Winnipeg-born Allyson Hindle is shooting for the stars a second time.
"I remember thinking about being an astronaut when I was a kid," Hindle told CBC's Information Radio.
She is in the running to become Canada's next astronaut and is one of 32 candidates left in the Canadian Space Agency process. By the summer, that number will be whittled down to two.
Hindle is a bit of a pro at the process now. Eight years ago she was also a finalist in Canada's astronaut recruitment, the lone woman among the finalists. When she wasn't chosen in that round, she went back to her job and regular life but never stopped thinking of the stars.
"It's been a bit of a wait but I'm really excited to have had the chance to apply one more time," she said.
The biologist and researcher at Massachusetts General Hospital and assistant professor at Harvard Medical School said she'd like to take some of her specialty into space study.
"I study animals here on earth that are adapted to some of our planet's most extreme conditions," she said.
"I'm interested in trying to figure out how they can do that and how we can maybe pull some of nature's solutions out of the world to apply those things back to human medicine."
Her experiences working in extreme environments like Antarctica have also been good preparation.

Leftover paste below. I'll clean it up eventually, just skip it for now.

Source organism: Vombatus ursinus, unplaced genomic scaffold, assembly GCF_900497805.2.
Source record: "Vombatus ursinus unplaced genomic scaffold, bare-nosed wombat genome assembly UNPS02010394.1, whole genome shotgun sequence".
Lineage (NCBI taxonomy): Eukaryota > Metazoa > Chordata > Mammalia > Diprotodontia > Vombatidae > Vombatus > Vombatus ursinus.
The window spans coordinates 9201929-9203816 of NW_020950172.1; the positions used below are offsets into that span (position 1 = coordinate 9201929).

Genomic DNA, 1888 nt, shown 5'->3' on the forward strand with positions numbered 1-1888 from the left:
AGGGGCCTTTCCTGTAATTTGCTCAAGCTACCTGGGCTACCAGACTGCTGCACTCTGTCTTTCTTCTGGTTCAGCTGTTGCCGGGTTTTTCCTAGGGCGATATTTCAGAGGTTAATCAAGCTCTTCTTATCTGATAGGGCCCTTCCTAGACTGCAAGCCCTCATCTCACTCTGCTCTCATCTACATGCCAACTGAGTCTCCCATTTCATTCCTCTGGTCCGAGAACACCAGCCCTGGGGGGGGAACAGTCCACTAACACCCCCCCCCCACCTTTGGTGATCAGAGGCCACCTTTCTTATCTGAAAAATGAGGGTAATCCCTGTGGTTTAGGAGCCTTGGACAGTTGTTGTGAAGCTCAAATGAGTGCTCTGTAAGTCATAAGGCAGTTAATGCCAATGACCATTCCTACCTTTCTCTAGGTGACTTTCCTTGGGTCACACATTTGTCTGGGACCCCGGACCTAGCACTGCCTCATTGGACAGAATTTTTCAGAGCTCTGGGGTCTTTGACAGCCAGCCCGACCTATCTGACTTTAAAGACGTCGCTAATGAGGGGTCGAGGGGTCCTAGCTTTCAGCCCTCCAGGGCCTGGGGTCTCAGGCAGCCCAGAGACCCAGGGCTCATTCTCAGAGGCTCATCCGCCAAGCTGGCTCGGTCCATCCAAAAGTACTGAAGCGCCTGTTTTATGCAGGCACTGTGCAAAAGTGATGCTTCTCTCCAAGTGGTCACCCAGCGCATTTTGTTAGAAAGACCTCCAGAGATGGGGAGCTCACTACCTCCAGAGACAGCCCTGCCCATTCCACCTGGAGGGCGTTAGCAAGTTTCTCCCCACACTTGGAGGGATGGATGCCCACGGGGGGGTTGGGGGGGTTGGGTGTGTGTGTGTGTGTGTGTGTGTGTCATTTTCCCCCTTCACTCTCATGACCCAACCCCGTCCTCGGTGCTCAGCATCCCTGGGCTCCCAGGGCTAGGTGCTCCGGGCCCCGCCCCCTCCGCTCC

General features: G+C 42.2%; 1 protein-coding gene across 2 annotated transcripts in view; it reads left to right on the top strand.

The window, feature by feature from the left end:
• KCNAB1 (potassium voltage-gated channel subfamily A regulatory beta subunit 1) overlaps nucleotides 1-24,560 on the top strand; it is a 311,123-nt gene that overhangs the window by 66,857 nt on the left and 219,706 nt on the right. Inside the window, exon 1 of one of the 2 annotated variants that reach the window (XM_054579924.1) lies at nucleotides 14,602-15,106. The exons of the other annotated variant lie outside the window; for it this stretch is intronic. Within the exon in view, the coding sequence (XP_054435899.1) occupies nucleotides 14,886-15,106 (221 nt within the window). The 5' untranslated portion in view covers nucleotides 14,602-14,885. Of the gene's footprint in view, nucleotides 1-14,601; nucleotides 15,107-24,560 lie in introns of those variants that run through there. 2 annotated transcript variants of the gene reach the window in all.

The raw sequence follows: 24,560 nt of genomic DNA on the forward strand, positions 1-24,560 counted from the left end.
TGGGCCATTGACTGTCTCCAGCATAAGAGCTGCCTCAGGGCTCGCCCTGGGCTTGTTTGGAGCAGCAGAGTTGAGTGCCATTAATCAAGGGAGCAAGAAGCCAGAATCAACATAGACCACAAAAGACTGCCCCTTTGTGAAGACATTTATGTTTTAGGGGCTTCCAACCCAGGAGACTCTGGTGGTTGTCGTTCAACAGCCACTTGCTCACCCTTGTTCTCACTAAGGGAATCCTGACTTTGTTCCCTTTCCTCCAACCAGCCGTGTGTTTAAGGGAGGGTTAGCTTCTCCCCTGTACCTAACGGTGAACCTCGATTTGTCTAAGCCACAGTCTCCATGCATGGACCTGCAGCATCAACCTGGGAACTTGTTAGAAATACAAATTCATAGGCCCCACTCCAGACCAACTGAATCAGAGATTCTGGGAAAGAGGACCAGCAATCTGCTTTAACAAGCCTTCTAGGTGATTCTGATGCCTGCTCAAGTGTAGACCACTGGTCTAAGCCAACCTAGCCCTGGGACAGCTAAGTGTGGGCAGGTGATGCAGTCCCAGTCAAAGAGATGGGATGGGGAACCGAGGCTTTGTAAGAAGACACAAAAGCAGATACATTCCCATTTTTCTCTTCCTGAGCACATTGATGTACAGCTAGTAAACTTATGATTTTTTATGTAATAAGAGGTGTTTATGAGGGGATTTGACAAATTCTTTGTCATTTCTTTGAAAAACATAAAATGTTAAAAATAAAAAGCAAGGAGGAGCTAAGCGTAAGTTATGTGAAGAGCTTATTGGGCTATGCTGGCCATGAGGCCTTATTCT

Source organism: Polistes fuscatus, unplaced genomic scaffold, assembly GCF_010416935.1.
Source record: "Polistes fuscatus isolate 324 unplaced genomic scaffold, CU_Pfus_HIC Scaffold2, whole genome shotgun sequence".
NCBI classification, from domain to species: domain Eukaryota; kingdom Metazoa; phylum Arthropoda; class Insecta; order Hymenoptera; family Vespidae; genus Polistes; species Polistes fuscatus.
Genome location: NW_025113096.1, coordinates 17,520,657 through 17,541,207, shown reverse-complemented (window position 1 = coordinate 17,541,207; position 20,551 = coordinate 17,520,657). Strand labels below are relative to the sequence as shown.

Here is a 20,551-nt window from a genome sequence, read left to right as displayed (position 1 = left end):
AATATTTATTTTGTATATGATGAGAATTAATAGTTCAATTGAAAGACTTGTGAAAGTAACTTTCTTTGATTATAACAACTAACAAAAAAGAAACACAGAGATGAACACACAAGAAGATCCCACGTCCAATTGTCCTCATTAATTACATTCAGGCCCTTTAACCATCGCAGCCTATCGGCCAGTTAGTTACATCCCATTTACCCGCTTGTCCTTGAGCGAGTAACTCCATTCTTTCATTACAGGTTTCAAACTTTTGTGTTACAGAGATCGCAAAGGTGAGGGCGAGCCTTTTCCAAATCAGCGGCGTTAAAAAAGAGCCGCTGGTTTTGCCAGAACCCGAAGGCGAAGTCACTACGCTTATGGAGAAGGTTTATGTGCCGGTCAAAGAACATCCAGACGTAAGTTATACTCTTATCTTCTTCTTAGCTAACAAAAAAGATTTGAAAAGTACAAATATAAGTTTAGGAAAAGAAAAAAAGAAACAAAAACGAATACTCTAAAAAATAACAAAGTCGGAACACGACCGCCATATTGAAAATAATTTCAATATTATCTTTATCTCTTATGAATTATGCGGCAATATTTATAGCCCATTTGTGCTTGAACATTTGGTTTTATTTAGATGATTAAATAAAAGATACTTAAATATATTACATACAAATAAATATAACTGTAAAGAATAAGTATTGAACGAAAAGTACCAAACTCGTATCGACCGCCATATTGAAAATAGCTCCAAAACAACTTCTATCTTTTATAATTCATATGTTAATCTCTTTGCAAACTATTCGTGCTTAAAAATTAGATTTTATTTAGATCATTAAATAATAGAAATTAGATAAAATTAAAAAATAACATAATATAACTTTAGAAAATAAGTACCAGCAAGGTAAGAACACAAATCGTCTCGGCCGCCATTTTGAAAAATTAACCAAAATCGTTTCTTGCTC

She said the dream would be taking some lessons from hibernation and applying them to space travel, but Hindle said that's the big picture.
"But really astronauts are the folks that go up and they operate the equipment and they make the missions happen," she said.
For now she's focusing on making it through the next stage of the selection process which has already included things like written proficiency exams, personal statements and medical reviews.
"They are testing our ability to work in critical situations. They are testing our ability to be good team players. They are assessing our medical. They are evaluating a lot of medical things about us, a lot of fitness things about us and a lot of broad proficiencies," she said.
If Hindle is chosen, she would join the NASA astronaut candidate class in Houston to learn to operate space equipment, spacewalk and to speak Russian. Following the training, she would support current Canadian missions until it was her time to head to space.
Hindle said the competition among candidates is tough.
"Everybody is so impressive. Everybody is so great," she said.
"Canada is going to have two really great astronauts in the summer."
The last time the space agency recruited astronauts was in 2008-09. Jeremy Hansen and David St-Jacques were the successful candidates. St-Jacques is scheduled to be the next Canadian in space in November 2018.